Invoice factoring can help fix your business’s cash-flow problems. It allows you to get cash advances on your unpaid invoices. So instead of waiting 30, 40, 90 days to get paid, you’re able to get funds immediately from a financing company, known as a factor. It could help prevent hiccups in your day-to-day operations, allowing you to grow faster than you’d be able to otherwise. But as with any new financial arrangement, you need to watch out for obstacles before you begin factoring.
Here are 3 common factoring mistakes:
1. Not reading your factoring contract carefully
It’s important to read a factoring agreement carefully. The factoring agreement is a legal document, and usually written in a formal legal language. If you do not have experience in legal contracts, they could look confusing. The terms in the factoring agreement should match the proposal you may have received, but many times there are fee penalties or types of contingent fees for certain events not found on a proposal. You need to pay close attention to the fees that you would need to pay as well as how they are calculated and that is found in the factoring agreement. There may also be restrictions to the types of invoices you could submit for funding within the factoring agreement.
You should also know it’s important to compare factors and their agreements to choose a company that will meet your needs without forcing you into restrictive terms or unnecessary expenses.
2. Failing to Connect the Factor With Your Customers
As the business owner, you will need to help connect the factor (the company providing the financing) with your customers (whose unpaid invoices you’re trying to turn into working capital).
Since the factor gets paid by your customers, it would want to verify the quality of the receivables during onboarding. It would also want to establish a contact that it can reach out to and verify invoices on an ongoing basis.
You want to approach the onboarding process with caution. If you micromanage the interaction, the factor may suspect that you’re setting it up to fund fraudulent invoices. You could also upset customers if they have to spend too much time dealing with the factor.
So what should you do? The best solution is to reach out to your customers early on and tell them to expect a call from the factoring company. If you don’t already have it, ask your customer for the contact information for the person in charge of for paying the invoices. Let the accounts payable person know he or she should also expect a call from the factor.
You should then reach out to your factor and share the contact information for the person you usually work with to verify the business relationship and the accounts payable person who can verify invoices. You can also share any pertinent details about your working relationship with that particular customer to help your factor be more efficient. If you have one, allowing the factor to access your vendor portal with the customer could help expedite the onboarding.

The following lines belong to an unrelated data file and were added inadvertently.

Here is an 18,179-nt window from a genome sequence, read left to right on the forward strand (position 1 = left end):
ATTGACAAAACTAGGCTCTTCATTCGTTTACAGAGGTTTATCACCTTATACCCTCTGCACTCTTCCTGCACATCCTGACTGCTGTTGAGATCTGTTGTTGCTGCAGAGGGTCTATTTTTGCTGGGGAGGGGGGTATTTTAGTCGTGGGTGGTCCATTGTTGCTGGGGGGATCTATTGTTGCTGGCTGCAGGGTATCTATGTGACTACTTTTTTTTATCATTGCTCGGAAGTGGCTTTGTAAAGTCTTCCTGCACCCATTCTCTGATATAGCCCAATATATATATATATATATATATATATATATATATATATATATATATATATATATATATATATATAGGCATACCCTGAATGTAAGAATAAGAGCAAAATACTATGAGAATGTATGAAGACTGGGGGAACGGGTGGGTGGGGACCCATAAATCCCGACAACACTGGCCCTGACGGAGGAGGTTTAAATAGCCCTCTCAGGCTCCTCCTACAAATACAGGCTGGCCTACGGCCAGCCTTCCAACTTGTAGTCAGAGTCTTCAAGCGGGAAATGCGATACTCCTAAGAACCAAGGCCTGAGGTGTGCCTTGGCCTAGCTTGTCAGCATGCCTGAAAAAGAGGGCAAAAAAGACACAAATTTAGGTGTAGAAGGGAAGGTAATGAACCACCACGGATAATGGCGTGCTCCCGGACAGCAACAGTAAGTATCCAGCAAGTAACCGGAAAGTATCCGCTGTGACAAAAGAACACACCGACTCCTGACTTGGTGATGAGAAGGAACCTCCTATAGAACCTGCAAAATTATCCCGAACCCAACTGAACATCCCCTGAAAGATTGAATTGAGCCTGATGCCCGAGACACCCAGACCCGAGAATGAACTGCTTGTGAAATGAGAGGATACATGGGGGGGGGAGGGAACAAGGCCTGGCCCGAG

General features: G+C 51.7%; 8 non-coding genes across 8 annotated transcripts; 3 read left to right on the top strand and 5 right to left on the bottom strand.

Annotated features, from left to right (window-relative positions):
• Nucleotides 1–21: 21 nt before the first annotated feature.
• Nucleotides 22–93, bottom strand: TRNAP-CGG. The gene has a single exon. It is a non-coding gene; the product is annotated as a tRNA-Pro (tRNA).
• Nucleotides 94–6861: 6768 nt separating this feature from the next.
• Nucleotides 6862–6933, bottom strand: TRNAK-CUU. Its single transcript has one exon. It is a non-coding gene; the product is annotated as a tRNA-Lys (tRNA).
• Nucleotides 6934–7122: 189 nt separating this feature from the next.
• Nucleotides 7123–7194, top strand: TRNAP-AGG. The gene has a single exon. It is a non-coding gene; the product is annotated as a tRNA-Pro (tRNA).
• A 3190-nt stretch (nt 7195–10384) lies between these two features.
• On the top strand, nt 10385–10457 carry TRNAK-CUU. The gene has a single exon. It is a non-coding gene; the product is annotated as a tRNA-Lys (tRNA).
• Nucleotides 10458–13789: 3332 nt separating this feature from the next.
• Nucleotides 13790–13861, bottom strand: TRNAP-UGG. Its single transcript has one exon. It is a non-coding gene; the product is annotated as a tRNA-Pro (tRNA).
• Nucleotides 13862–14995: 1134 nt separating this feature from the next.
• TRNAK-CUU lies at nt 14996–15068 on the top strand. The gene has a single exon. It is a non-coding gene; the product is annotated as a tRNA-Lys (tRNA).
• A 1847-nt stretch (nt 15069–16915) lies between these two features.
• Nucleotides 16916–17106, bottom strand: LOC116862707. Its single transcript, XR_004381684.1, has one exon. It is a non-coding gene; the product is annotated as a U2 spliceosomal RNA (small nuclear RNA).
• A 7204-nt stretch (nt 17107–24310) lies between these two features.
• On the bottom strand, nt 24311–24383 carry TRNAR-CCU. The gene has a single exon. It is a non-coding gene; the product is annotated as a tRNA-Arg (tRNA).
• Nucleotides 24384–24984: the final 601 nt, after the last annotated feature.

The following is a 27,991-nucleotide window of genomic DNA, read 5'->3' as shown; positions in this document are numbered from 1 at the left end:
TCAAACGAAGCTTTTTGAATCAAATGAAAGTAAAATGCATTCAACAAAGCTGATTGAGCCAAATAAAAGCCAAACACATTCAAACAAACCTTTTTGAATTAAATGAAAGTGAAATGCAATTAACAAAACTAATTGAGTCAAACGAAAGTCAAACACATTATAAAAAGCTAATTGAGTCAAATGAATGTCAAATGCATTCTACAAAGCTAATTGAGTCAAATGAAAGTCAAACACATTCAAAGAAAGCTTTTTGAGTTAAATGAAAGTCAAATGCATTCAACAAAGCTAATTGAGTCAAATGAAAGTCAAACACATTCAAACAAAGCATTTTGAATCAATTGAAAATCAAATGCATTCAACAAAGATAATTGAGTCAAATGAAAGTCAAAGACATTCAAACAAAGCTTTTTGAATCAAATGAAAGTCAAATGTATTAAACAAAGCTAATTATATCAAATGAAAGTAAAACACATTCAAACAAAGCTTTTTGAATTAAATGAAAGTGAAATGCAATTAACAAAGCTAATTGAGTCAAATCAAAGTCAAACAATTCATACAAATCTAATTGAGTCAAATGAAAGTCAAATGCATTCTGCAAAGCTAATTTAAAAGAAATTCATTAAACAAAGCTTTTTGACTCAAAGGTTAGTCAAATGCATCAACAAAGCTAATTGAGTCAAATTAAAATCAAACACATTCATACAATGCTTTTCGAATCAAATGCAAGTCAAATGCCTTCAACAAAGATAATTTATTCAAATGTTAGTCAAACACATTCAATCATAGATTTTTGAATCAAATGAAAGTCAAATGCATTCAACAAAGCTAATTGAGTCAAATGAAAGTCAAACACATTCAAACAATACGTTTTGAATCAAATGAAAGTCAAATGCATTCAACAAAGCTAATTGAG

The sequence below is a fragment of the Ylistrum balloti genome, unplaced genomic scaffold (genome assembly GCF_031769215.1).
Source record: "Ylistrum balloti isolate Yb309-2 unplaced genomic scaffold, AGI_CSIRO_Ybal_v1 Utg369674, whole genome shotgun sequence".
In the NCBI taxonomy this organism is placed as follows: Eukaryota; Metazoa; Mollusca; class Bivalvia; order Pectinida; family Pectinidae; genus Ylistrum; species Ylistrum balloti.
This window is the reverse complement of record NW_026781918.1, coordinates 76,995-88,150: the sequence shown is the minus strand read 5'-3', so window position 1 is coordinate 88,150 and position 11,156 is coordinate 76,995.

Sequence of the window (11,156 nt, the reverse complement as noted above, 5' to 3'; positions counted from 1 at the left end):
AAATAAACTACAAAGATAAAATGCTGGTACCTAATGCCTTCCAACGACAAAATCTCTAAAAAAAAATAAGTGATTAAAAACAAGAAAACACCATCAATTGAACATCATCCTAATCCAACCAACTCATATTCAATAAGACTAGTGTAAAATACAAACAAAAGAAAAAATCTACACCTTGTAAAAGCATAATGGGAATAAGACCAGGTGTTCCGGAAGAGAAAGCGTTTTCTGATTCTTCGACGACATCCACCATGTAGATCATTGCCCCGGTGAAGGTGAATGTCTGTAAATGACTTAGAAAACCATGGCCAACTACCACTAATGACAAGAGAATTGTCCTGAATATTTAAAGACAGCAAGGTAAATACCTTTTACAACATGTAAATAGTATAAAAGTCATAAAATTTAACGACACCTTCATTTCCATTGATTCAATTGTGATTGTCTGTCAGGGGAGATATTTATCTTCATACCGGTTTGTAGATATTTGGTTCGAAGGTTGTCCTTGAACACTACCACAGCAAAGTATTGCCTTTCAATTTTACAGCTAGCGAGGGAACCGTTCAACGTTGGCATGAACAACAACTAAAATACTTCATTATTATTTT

Making the process smooth for both your customer and the factor is an important step in building a good working relationship with all parties. And, it can help ensure you’re set up for smooth sailing going forward.
3. Not having the proper accounting set up
Another mistake that business owners typically make is waiting until it’s too late to set up an accounting process that can accurately track your factoring details. Start on the right foot by creating procedures to track the factoring advances, fees, payments, and reserves. This could save you a lot of time later.
As a reminder, factors typically give you an advance that’s 80 to 90 percent of your invoice amount. Once your customer pays the invoice, the factor gives you the remainder of the invoice, also known as your reserve, minus the fees.
Remember that factoring fees may depend on how long the invoice remains unpaid. So you’d want to keep track of when you factor and when invoices are paid so you can calculate if you’re being charged the right amount in fees.
An efficient accounting system would also allow you to keep track of how much you’re paying in factoring fees and how your business is doing overall. Trying to go back and retrace a year’s worth of advances and fees on all the invoices you factored can be a nightmare. It’s not a situation you want to be in. Instead, set up a process from the beginning so you can keep a close eye on your business’s health and your factoring-related expenses.
Learn from others’ mistakes
Invoice factoring allows you to unlock capital trapped in your unpaid invoices. This can help your business deal with short-term cash flow gaps and even can even help your business to flourish. Many companies choose to factor but easily make one or more of these mistakes. Avoiding these three mistakes can help you maximize the benefits of a smart financing option.
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This article was first published on April 2, 2018. It was updated on
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